Aboard the Speedy

The Speedy embarked on 20th November 1799 in convoy with 150 other ships. A journey to the other side of the world was dangerous enough, but with Britain at war with France, this was a perilous journey in the extreme. Luckily for our story, the Speedy had some other passengers, aboard for quite a different reason. As a result, we have some brilliant glimpses of the adventures experienced by Sarah Lawrence and her fellow convicts as they travelled to meet their punishment half a world from London.

The incoming Governor of New South Wales, Philip Gidley King, was returning to Australia with his wife Anna after recuperating from illness in England. But within two days of setting sail, the sickly King went down with a cold and rheumatism. Anna King, made of sterner stuff and presumably bored stiff, spent the five-month voyage keeping a diary, redolent of a Patrick O’Brian novel, that paints a fascinating picture of shipboard life with 22 rough sailors, 8 other passengers and 50 convict women while her pathetic and gouty husband, intermittently bedridden, complained variously of pains in his head, stomach, knees, elbow, hip, hands and feet.


Anna Josepha King

A fortnight out of Portsmouth, Mrs King awakes to discover the Speedy has lost its convoy in the night and is alone on its journey. From that point, every sail on the horizon is a potential enemy ship that can sink or capture them. But the redoubtable Anna King soldiers on with her task, recording the minutiae of life despite storms which break her cabin windows, sever the mizzen mast and leave the convicts swilling in water ‘liked drowned rats’. One tempest carries away railings, water casks, a boat crane and, to the Governor’s dismay, ‘Mr King’s tin bath’. On another occasion Anna herself identifies a fire in the hold which luckily is extinguished before it can destroy the ship.

Scotch Fiddle

Anna King is an interested observer of the convict women, noting the illnesses they suffer, notably ‘the Scotch fiddle’ (scabies) and heavy seasickness, and for a time has to stand in for the temporarily insane ship’s doctor. On Christmas day, ‘the ladies’ are reported as ‘all very happy’ and are allowed to dance on deck for a couple of hours. Perhaps predictably, this results in a convict being caught in flagrante with one of the cabin boys. The punishment for this is for both parties to be forcibly held under the water pump – following which the woman throws herself overboard in desperation, but luckily is rescued before she can drown, and is returned to her senses by the application of an emetic consisting of three teaspoons of black pepper in a glass of red wine – ‘a most powerful medicine’, as Mrs King records.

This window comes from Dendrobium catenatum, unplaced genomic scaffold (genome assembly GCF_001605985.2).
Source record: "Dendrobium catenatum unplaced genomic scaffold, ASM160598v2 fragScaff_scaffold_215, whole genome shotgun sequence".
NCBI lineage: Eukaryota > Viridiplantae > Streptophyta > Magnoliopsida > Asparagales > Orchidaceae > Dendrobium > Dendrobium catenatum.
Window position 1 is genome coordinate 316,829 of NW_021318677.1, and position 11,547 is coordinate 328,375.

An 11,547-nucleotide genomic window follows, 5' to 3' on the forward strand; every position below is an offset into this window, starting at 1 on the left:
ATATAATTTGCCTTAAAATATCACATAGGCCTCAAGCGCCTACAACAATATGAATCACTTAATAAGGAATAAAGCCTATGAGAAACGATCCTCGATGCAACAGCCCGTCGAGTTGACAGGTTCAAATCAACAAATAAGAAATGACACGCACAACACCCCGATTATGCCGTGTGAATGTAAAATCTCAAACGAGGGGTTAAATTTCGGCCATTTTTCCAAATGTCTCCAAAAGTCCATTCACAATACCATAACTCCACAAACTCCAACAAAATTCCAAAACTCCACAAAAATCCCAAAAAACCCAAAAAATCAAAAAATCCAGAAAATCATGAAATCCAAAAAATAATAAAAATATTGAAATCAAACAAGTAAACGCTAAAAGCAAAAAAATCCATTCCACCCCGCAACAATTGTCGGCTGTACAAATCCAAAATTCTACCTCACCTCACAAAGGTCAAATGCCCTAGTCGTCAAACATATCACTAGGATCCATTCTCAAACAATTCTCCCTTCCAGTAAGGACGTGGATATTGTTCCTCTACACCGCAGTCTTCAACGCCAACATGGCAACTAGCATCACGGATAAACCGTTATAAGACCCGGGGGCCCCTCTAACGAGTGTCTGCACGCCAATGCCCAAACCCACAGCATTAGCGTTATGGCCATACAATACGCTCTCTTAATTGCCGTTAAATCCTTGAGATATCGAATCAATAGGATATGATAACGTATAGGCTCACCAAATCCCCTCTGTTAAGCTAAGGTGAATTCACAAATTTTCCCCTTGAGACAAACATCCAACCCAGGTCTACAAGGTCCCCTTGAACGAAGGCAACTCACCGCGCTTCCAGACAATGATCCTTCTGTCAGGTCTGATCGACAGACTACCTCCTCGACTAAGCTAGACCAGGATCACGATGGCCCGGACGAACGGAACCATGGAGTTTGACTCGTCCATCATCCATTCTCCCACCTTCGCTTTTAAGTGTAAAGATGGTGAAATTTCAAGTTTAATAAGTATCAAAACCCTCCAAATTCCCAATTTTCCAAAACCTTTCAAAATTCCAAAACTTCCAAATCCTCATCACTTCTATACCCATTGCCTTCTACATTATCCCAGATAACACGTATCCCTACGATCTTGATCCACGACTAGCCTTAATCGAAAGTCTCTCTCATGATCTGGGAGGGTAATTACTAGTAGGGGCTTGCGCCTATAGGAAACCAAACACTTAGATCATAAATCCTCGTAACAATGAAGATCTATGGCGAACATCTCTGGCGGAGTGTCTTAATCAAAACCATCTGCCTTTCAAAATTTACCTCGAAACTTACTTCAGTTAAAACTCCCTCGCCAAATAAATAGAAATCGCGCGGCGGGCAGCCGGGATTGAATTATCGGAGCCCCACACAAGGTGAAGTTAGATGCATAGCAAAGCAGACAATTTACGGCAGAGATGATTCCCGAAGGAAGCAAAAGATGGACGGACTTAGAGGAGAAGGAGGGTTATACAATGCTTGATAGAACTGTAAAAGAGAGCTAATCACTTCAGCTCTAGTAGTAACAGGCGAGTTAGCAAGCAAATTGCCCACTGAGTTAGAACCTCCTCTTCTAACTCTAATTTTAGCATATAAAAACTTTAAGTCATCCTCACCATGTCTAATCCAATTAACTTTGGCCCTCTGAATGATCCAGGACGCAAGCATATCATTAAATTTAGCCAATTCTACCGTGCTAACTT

The diary highlights the perils of illness and disease aboard ship and the vagaries of food supplies. Mrs King makes much of the deaths of sheep, pigs and chickens. She suffers a peculiar adventure of her own, when one lunchtime she raises a glass of port to her lips just as a fat and clumsy goose falls straight through the skylight above and onto her head ‘with one foot in my glass – away went porter, glass and all’.  During the voyage two of the convicts, a child and another passenger die from a variety of illnesses or from falling overboard in rough weather. One, a Mrs Butler, becomes insane for several days before dying off Trinidad and the convict women claim to be tormented by her ghost for days afterwards.

After all these adventures, the Speedy arrived in Sydney on 13th April 1800. What happened to the convict women after they arrived in Australia? Later shipments were taken to the infamous ‘Female Factory’, a workhouse-cum-prison in Parramatta on the edge of the colony, but in these early years it seems most women became servants to the officers or other settlers. At this point, Sarah Lawrence disappears from history and I have been unable to learn whether she survived her sentence, or if she ever returned to London at the end of it.


The convict settlement in Sydney, c.1800.


A pair of convicts in Australia, c.1800.

As I contemplate the enormity of Sarah’s seven year stretch at the world’s end, just for stealing four pairs of stockings, I can only contrast it with the leniency of the sentence passed 20 years later on the ‘Godfather’ of Regency London, Joseph Merceron, the subject of my book  The Boss of Bethnal GreenConvicted for stealing £1,000 (no small amount in those days) from the poor of Bethnal Green, and for the corrupt licensing as a magistrate of public houses that he owned and ran as gin palaces and brothels, Merceron received just a two-year sentence which he spent in relative comfort in a London prison. Cases against him for a large number of other offences never reached court. It really did not pay to be poor in Georgian London.


* An earlier version of this post was published on the Spitalfields Life blog on 2nd November 2016. When I wrote it, I had been unable to find any trace of Mary Smith after her trial and wrote that I assumed she had died in Newgate. Within a few hours of posting, the team from the Old Bailey Online contacted me to say they had found the Criminal Register entries for both Sarah Lawrence and Mary Smith!


Criminal Register entry for Mary Smith (click to see larger version of image)

The registers tell us that Mary was 5 feet 2 inches tall, born in Whitechapel, with dark complexion and that she was transferred out of Newgate in September 1800 – to where, we do not know. Sarah Lawrence was just four feet ten inches tall, born in the City of London and of fair complexion. Many thanks to Sharon Howard of the Old Bailey Online & London Lives projects at the University of Sheffield for supplying this information.